Boeing has begun flight testing their troubled 737 MAX after it has spent more than a year grounded, as a result of two fatal crashes that left 346 people dead.

From Boeing Field in Seattle a 737 MAX 7, BOE701, took to the skies at 09:54 local time with the intention of proving to the Federal Aviation Administration (FAA), and other safety bodies, that the aircraft is safe to fly.

The aircraft tracked 120 nautical miles to the southeast around Moses Lake area, where the automated flight control system was put to its paces. The aircraft returned to Boeing Field at 14:15 local time.

Reuters reports that the crew on board, including Boeing Commercial Airplanes Chief Pilot Jim Webb, flew the aircraft at low speeds at around 12,000 – 15,000 feet, before increasing the airspeed to 470 knots.

“The certification flights are expected to take approximately three days. They will include a wide array of flight manoeuvres and emergency procedures to assess whether the changes meet FAA certification standards.”

United States Federal Aviation Administration

It is the Manoeuvring Characteristics Augmentation System (MCAS) that has been under scrutiny since the loss of two 737 MAX aircraft in 2018 and 2019. The system was added during design to counter a pitch up attitude, however was found to have multiple design oversights.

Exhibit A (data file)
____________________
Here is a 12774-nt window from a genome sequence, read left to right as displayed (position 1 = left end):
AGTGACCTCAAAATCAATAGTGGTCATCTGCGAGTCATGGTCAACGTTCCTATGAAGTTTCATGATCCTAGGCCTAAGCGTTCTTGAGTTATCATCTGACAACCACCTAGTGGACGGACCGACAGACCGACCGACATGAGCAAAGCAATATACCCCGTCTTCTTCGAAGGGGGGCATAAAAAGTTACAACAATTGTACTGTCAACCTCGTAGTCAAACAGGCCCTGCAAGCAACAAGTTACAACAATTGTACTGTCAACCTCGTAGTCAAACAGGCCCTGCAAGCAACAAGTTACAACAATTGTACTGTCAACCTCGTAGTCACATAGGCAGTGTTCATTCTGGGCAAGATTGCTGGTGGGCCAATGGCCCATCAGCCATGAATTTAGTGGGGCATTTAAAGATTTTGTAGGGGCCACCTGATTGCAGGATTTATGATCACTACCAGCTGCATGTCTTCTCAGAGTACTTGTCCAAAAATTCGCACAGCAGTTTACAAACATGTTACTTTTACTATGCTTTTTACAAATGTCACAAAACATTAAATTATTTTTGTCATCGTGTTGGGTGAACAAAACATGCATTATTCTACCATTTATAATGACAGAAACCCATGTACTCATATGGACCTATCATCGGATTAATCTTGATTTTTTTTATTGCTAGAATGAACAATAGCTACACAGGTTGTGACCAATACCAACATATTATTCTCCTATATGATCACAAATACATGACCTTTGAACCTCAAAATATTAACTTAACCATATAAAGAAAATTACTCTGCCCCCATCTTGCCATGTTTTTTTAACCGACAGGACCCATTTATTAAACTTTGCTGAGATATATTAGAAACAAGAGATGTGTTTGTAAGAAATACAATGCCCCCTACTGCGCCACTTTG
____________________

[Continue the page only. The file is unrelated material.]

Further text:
Although Boeing is under pressure to get the aircraft back in the air, the FAA has reassured the flying public, and other aviation regulators, that it will take all the time it needs to assess the data from the test flights. It is understood that the FAA will not lift the grounding of the MAX until around September 2020.

Additionally Boeing will have to update all of their documentation, while pilots all around the world will have to familiarise themselves with the new system update.

The European Aviation Safety Agency and Transport Canada are both studying the aircraft independently, they will update airlines based on their own satisfaction.

Once facing angry customers over grounded jets, Boeing is now in a world where COVID-19 has forced many airlines to shut their doors or massively reduce capacity. Whilst they can get the aircraft re-certified, it is highly likely the majority will remain in storage until numbers for global travel start to climb.

However, airlines might also be waiting anxiously to get their 737 MAX fleets back in action; as they will be a far cheaper option than older types or wide-bodies operating with reduced passenger loads.

Airlines have a total of 385 MAX aircraft in their fleets, whilst Boeing sits with an eager 450 waiting to be delivered.

As for Boeing, the 737 MAX has acted as an unfortunate trigger for change; particularly sparked by the handling of the aftermath of the two crashes. Criminal and congressional investigations are still ongoing, with the FBI involved.

Boeing also fired their CEO, Dennis Muilenburg, in December as a result of his poor handling of the 737 MAX situation and the increased pressure over the company’s stained reputation.

What do you think will come from this weeks test flights?